Commissioner encourages rural communities to utilise improved 101 service
Published: 25 August 2022
Police and Crime Commissioner for Cheshire, John Dwyer, is encouraging rural communities to use the 101 non-emergency service to report incidents and ensure their concerns are raised, assuring residents that there has been a significant improvement in call waiting times.
Since taking office in May 2021, a common theme fed back to the Commissioner from the public was their frustration with 101 and the time that it took for some calls to be answered. Some residents reported that they had been left waiting for more than 30 minutes, resulting in callers abandoning the line and not passing information on to the police or calling 999 instead.
The Commissioner and Chief Constable subsequently agreed to invest more in the Force Control Centre and the average wait time has now more than halved from the highs of last summer, to 6 minutes and 26 seconds.
Police and Crime Commissioner for Cheshire, John Dwyer, said:
“I heard the frustrations of Cheshire’s residents regarding 101 waiting times, some of which were simply unacceptable. That is why I raised this with the Chief Constable and we agreed that significant investment was needed.
“The service has now improved dramatically and I would like to encourage Cheshire residents, especially those living in rural communities, to contact their police service with their concerns and non-emergency reports using the 101 service, because the Constabulary is here to support you.”
At a meeting with Cheshire Constabulary’s Rural Crime Team and the National Farmers Union (NFU) it was highlighted that some residents in the county’s rural communities in particular had concerns regarding 101, and that criminal activity they were experiencing was going unreported.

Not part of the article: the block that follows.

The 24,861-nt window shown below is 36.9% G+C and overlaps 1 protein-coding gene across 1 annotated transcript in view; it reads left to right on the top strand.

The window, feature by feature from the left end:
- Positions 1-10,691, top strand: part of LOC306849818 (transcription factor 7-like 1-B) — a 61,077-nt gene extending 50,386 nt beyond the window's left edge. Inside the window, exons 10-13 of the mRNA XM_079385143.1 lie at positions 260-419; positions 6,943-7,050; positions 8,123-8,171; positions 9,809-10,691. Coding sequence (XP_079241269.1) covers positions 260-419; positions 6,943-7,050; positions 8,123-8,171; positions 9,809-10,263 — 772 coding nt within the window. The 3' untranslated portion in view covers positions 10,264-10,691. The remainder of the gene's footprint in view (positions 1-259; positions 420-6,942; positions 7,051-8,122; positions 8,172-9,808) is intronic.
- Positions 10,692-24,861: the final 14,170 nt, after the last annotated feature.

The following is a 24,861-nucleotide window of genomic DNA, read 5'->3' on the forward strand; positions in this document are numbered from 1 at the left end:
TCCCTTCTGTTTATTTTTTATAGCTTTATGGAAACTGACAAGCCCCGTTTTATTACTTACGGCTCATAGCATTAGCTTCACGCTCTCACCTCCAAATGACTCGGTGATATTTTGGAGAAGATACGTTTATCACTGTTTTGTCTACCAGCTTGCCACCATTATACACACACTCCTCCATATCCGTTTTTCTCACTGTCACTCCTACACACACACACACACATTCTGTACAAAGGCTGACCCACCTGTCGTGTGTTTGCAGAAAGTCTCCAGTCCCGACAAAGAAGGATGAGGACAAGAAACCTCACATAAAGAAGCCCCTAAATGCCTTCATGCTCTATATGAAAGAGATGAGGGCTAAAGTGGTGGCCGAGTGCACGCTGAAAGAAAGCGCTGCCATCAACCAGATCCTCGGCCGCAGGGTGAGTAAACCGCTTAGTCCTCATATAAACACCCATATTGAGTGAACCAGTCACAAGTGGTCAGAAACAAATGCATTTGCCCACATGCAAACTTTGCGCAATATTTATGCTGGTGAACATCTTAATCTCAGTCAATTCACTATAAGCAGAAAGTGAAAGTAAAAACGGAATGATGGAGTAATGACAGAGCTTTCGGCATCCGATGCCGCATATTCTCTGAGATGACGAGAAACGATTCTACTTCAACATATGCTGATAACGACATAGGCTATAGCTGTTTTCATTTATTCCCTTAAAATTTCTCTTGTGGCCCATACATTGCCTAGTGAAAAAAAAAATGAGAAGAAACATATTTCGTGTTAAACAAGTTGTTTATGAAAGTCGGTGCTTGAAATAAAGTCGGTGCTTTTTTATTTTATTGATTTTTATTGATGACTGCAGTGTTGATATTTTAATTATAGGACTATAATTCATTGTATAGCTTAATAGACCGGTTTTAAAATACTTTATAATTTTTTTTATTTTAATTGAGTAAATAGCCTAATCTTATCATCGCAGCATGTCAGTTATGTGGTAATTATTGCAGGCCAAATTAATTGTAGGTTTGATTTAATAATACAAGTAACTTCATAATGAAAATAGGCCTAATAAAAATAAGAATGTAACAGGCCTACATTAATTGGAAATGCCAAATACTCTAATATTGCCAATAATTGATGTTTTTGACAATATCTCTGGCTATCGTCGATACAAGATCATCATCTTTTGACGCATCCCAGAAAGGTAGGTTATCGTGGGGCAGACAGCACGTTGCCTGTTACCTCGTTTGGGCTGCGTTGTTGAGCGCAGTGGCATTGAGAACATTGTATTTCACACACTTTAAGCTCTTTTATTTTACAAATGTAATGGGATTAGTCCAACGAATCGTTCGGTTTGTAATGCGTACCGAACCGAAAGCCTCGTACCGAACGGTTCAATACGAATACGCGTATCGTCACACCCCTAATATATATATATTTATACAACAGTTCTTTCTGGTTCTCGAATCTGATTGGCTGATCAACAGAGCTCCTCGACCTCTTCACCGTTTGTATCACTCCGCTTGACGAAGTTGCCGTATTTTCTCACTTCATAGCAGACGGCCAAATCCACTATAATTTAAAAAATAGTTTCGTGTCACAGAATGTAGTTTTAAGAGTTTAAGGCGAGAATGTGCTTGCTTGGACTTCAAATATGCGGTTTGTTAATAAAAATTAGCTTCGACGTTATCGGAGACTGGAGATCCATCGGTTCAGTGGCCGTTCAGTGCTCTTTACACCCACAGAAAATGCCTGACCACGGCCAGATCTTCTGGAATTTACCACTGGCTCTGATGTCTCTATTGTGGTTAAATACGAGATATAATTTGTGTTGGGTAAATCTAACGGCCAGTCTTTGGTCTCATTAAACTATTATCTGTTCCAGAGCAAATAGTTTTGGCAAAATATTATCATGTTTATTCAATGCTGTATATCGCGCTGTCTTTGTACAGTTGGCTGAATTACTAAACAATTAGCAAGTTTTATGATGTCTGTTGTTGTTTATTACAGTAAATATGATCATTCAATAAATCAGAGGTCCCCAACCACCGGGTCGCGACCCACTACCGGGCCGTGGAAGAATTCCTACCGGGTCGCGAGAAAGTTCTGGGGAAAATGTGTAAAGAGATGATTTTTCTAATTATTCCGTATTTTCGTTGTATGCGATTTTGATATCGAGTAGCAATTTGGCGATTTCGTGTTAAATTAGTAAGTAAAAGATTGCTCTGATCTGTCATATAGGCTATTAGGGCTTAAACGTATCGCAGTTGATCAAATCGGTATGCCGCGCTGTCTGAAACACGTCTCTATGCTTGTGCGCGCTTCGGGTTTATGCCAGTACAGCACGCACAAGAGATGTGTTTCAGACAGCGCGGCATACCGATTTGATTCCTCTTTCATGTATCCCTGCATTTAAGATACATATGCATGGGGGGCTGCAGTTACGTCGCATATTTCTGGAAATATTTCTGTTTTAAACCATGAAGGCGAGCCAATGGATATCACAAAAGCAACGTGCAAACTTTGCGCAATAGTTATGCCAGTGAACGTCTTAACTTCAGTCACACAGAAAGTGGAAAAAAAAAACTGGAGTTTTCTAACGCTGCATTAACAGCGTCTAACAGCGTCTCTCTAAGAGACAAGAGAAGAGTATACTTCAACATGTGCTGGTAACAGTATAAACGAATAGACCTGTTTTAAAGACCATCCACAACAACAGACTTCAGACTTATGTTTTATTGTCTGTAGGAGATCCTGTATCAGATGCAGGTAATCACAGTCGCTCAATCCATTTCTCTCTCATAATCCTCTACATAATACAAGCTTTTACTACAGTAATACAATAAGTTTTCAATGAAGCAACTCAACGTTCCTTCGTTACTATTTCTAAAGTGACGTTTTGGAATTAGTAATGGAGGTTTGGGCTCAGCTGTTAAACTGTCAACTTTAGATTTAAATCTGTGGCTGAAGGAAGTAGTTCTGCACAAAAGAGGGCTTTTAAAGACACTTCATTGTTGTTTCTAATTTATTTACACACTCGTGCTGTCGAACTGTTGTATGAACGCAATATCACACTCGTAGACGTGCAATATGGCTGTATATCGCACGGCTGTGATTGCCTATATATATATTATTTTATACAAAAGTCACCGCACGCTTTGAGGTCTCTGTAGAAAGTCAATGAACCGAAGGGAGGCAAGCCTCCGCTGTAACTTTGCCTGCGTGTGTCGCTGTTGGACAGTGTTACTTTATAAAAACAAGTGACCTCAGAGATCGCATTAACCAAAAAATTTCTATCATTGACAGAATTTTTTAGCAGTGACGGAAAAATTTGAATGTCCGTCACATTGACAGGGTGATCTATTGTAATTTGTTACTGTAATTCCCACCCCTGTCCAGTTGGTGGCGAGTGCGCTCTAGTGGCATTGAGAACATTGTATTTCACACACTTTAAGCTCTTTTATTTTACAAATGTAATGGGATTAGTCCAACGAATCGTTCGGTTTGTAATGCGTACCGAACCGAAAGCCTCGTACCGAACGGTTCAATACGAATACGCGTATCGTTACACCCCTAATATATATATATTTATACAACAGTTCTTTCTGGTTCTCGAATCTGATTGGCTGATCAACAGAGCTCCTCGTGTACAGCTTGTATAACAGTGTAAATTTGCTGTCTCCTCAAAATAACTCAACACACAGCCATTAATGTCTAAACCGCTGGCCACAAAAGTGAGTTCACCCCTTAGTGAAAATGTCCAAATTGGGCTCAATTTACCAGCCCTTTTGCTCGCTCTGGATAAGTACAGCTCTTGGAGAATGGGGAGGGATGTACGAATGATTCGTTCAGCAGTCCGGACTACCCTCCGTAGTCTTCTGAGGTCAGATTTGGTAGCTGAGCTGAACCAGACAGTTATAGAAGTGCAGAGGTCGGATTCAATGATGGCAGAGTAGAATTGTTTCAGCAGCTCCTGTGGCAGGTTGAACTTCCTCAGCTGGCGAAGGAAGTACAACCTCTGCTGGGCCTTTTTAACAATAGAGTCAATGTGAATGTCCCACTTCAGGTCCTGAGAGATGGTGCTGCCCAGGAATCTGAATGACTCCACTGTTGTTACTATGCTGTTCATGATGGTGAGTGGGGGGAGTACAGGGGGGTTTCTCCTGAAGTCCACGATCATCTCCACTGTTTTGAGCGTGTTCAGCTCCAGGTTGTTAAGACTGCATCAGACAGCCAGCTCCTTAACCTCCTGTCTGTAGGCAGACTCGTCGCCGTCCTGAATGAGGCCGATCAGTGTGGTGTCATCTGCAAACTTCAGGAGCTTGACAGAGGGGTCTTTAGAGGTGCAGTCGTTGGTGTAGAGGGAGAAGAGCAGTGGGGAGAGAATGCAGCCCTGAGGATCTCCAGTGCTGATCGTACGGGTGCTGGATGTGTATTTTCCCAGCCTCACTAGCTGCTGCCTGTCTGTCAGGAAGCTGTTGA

The Commissioner was keen to highlight the improved 101 service, along with the fact that the time it takes Cheshire Constabulary to attend both emergency and non-emergency incidents has also improved compared to last year.
Cheshire Constabulary’s Rural Crime Sergeant, Robert Simpson, said:
“It is fantastic to see the 101 service times improving like this. Our rural communities really benefit from being able to get their concerns and information to the police in a timely manner, so that we can help them look after rural Cheshire.”
NFU County Advisor, Helen Wainwright, said:
“Farms are once again being heavily targeted by criminals after a short lull during the pandemic, with machinery and fuel theft on the rise.
"Rural crime has huge financial implications for farm businesses, and it also leaves farming families feeling vulnerable, intimated, and in some cases, directly threatened.
“This all comes at a time when the industry is already facing numerous other pressures, not least soaring production costs and challenging weather conditions. It will be reassuring for the farming community in Cheshire to know that significant investment is being put into the 101 service and that improvements are already being seen.”
John Dwyer added:
“I am committed to protecting our rural communities and improving public confidence in policing is a priority in my Police and Crime Plan. Improving the public’s confidence in their police service leads to increased crime reporting which is a huge benefit for everyone as it allows the police to take action, and this can start with just a phone call.
“Great progress has been made so far, and I want to see that continue. My scrutiny process has been a driving force for this by allowing me to hold the Constabulary to account and propel these improvements.”
“I want to ensure that all of those who need the police, no matter the severity of their report, can talk to someone as soon as possible and that the police will be there as soon as possible.”
Residents should always call 999 in an emergency. As well as calling 101 for non-emergency incidents, these can also be reported online here.